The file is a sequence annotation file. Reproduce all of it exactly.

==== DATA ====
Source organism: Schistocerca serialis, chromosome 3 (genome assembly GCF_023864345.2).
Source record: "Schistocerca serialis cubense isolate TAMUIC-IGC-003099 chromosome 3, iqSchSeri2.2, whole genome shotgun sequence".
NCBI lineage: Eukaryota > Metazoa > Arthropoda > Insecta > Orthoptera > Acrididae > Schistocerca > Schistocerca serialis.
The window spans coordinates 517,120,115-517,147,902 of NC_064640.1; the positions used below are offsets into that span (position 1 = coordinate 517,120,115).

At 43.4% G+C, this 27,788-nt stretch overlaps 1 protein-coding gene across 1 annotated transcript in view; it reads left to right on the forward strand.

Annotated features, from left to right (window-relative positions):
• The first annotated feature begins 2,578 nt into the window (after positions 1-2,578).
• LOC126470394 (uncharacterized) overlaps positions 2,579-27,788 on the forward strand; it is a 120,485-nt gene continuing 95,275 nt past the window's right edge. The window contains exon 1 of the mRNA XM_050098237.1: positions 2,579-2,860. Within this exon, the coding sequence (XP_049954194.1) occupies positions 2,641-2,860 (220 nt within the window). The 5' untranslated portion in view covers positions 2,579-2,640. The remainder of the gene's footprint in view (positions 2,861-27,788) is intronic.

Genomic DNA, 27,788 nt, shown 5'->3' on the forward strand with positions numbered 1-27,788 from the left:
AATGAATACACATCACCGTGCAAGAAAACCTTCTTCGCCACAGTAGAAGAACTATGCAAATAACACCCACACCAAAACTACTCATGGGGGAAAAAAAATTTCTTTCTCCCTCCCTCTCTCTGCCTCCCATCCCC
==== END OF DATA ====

Source organism: Schistocerca serialis, chromosome 3 (genome assembly GCF_023864345.2).
Source record: "Schistocerca serialis cubense isolate TAMUIC-IGC-003099 chromosome 3, iqSchSeri2.2, whole genome shotgun sequence".
NCBI lineage: Eukaryota > Metazoa > Arthropoda > Insecta > Orthoptera > Acrididae > Schistocerca > Schistocerca serialis.
The window spans coordinates 517,120,115-517,147,902 of NC_064640.1; the positions used below are offsets into that span (position 1 = coordinate 517,120,115).

At 43.4% G+C, this 27,788-nt stretch overlaps 1 protein-coding gene across 1 annotated transcript in view; it reads left to right on the forward strand.

Annotated features, from left to right (window-relative positions):
• The first annotated feature begins 2,578 nt into the window (after positions 1-2,578).
• LOC126470394 (uncharacterized) overlaps positions 2,579-27,788 on the forward strand; it is a 120,485-nt gene continuing 95,275 nt past the window's right edge. The window contains exon 1 of the mRNA XM_050098237.1: positions 2,579-2,860. Within this exon, the coding sequence (XP_049954194.1) occupies positions 2,641-2,860 (220 nt within the window). The 5' untranslated portion in view covers positions 2,579-2,640. The remainder of the gene's footprint in view (positions 2,861-27,788) is intronic.

Genomic DNA, 27,788 nt, shown 5'->3' on the forward strand with positions numbered 1-27,788 from the left:
AATGAATACACATCACCGTGCAAGAAAACCTTCTTCGCCACAGTAGAAGAACTATGCAAATAACACCCACACCAAAACTACTCATGGGGGAAAAAAAATTTCTTTCTCCCTCCCTCTCTCTGCCTCCCATCCCC